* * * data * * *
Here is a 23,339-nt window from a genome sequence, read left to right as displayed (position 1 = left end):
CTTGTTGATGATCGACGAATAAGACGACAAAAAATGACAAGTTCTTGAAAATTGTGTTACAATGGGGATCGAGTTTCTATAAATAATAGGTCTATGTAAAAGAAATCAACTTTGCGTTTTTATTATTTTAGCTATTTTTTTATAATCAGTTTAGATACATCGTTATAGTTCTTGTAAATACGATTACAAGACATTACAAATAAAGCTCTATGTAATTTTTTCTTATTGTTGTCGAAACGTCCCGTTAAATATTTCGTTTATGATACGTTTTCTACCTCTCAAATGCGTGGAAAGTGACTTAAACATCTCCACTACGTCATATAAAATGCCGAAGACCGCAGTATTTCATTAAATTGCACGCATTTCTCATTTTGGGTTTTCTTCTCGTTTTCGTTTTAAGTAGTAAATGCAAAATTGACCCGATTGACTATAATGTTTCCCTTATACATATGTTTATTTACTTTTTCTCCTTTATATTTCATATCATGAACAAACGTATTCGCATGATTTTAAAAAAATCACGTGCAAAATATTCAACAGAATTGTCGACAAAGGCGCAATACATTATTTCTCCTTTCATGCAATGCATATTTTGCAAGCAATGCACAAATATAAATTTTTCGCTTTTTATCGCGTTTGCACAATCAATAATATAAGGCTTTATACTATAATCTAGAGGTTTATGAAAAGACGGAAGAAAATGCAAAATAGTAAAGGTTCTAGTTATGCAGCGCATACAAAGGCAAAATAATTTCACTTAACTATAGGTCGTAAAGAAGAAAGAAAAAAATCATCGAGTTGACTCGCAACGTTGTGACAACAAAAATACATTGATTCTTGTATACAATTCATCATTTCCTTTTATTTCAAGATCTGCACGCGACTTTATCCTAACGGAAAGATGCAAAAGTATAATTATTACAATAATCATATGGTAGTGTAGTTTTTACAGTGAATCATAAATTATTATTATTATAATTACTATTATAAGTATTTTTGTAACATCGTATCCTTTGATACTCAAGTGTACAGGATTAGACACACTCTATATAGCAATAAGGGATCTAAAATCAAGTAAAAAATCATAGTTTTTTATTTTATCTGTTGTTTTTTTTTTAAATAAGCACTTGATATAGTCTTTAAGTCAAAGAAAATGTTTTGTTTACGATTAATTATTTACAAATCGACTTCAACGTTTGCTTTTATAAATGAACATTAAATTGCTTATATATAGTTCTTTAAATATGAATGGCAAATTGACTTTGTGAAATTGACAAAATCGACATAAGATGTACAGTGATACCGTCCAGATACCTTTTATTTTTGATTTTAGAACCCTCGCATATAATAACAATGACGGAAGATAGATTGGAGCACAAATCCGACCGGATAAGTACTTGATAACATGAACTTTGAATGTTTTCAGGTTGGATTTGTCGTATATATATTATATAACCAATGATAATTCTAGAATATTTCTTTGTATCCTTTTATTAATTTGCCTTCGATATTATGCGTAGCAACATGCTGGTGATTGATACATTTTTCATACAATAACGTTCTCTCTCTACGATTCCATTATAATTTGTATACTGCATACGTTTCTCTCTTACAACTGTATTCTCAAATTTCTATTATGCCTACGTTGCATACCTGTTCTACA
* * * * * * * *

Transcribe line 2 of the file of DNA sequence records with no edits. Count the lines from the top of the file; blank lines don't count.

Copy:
CTTGTTGATGATCGACGAATAAGACGACAAAAAATGACAAGTTCTTGAAAATTGTGTTACAATGGGGATCGAGTTTCTATAAATAATAGGTCTATGTAAAAGAAATCAACTTTGCGTTTTTATTATTTTAGCTATTTTTTTATAATCAGTTTAGATACATCGTTATAGTTCTTGTAAATACGATTACAAGACATTACAAATAAAGCTCTATGTAATTTTTTCTTATTGTTGTCGAAACGTCCCGTTAAATATTTCGTTTATGATACGTTTTCTACCTCTCAAATGCGTGGAAAGTGACTTAAACATCTCCACTACGTCATATAAAATGCCGAAGACCGCAGTATTTCATTAAATTGCACGCATTTCTCATTTTGGGTTTTCTTCTCGTTTTCGTTTTAAGTAGTAAATGCAAAATTGACCCGATTGACTATAATGTTTCCCTTATACATATGTTTATTTACTTTTTCTCCTTTATATTTCATATCATGAACAAACGTATTCGCATGATTTTAAAAAAATCACGTGCAAAATATTCAACAGAATTGTCGACAAAGGCGCAATACATTATTTCTCCTTTCATGCAATGCATATTTTGCAAGCAATGCACAAATATAAATTTTTCGCTTTTTATCGCGTTTGCACAATCAATAATATAAGGCTTTATACTATAATCTAGAGGTTTATGAAAAGACGGAAGAAAATGCAAAATAGTAAAGGTTCTAGTTATGCAGCGCATACAAAGGCAAAATAATTTCACTTAACTATAGGTCGTAAAGAAGAAAGAAAAAAATCATCGAGTTGACTCGCAACGTTGTGACAACAAAAATACATTGATTCTTGTATACAATTCATCATTTCCTTTTATTTCAAGATCTGCACGCGACTTTATCCTAACGGAAAGATGCAAAAGTATAATTATTACAATAATCATATGGTAGTGTAGTTTTTACAGTGAATCATAAATTATTATTATTATAATTACTATTATAAGTATTTTTGTAACATCGTATCCTTTGATACTCAAGTGTACAGGATTAGACACACTCTATATAGCAATAAGGGATCTAAAATCAAGTAAAAAATCATAGTTTTTTATTTTATCTGTTGTTTTTTTTTTAAATAAGCACTTGATATAGTCTTTAAGTCAAAGAAAATGTTTTGTTTACGATTAATTATTTACAAATCGACTTCAACGTTTGCTTTTATAAATGAACATTAAATTGCTTATATATAGTTCTTTAAATATGAATGGCAAATTGACTTTGTGAAATTGACAAAATCGACATAAGATGTACAGTGATACCGTCCAGATACCTTTTATTTTTGATTTTAGAACCCTCGCATATAATAACAATGACGGAAGATAGATTGGAGCACAAATCCGACCGGATAAGTACTTGATAACATGAACTTTGAATGTTTTCAGGTTGGATTTGTCGTATATATATTATATAACCAATGATAATTCTAGAATATTTCTTTGTATCCTTTTATTAATTTGCCTTCGATATTATGCGTAGCAACATGCTGGTGATTGATACATTTTTCATACAATAACGTTCTCTCTCTACGATTCCATTATAATTTGTATACTGCATACGTTTCTCTCTTACAACTGTATTCTCAAATTTCTATTATGCCTACGTTGCATACCTGTTCTACA